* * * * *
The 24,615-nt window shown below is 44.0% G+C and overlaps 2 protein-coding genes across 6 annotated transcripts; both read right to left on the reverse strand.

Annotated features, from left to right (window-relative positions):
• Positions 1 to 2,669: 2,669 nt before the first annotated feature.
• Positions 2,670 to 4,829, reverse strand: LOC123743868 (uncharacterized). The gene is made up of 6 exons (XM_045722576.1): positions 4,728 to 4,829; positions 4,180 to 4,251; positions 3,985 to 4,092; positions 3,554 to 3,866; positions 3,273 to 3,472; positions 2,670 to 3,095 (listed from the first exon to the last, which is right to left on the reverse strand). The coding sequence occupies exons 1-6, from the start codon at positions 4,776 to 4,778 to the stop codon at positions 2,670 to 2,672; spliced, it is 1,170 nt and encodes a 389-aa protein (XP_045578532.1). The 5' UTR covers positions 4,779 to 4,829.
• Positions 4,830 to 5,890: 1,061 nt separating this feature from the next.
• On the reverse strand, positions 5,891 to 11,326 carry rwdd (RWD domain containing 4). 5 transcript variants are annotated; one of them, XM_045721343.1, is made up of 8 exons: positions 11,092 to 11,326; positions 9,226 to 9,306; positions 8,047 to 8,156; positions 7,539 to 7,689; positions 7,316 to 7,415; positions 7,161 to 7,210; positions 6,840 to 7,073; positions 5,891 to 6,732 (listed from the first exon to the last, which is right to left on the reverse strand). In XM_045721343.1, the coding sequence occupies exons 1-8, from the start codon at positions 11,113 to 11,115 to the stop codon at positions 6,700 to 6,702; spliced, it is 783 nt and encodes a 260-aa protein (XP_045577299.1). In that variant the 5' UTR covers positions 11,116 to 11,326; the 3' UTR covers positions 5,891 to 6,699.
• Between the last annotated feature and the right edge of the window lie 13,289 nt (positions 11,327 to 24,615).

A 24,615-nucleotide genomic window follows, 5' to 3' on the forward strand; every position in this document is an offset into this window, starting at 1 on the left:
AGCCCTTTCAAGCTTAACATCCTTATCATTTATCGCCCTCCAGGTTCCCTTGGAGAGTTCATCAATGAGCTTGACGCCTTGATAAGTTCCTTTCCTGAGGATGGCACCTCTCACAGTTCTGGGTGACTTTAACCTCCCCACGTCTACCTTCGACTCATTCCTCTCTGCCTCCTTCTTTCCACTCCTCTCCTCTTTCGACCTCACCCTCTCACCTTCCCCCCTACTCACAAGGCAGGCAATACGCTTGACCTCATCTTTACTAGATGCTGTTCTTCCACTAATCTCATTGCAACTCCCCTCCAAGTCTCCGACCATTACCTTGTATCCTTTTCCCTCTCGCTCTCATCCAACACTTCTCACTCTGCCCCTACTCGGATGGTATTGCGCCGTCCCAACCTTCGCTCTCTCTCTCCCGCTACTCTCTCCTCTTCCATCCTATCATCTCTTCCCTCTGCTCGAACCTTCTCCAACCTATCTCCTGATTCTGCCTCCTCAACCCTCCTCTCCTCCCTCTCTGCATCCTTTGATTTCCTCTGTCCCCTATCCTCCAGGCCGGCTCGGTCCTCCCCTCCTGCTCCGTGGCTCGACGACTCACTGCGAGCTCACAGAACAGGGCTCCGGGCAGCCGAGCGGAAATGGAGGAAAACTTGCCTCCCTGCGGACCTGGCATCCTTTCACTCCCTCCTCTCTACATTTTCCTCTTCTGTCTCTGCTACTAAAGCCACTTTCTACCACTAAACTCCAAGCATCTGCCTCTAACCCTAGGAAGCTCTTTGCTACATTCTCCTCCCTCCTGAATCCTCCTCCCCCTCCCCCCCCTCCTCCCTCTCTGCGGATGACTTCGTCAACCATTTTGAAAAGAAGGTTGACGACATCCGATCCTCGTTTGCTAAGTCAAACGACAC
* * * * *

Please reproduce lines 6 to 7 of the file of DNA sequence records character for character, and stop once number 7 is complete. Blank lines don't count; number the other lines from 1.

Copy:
• On the reverse strand, positions 5,891 to 11,326 carry rwdd (RWD domain containing 4). 5 transcript variants are annotated; one of them, XM_045721343.1, is made up of 8 exons: positions 11,092 to 11,326; positions 9,226 to 9,306; positions 8,047 to 8,156; positions 7,539 to 7,689; positions 7,316 to 7,415; positions 7,161 to 7,210; positions 6,840 to 7,073; positions 5,891 to 6,732 (listed from the first exon to the last, which is right to left on the reverse strand). In XM_045721343.1, the coding sequence occupies exons 1-8, from the start codon at positions 11,113 to 11,115 to the stop codon at positions 6,700 to 6,702; spliced, it is 783 nt and encodes a 260-aa protein (XP_045577299.1). In that variant the 5' UTR covers positions 11,116 to 11,326; the 3' UTR covers positions 5,891 to 6,699.
• Between the last annotated feature and the right edge of the window lie 13,289 nt (positions 11,327 to 24,615).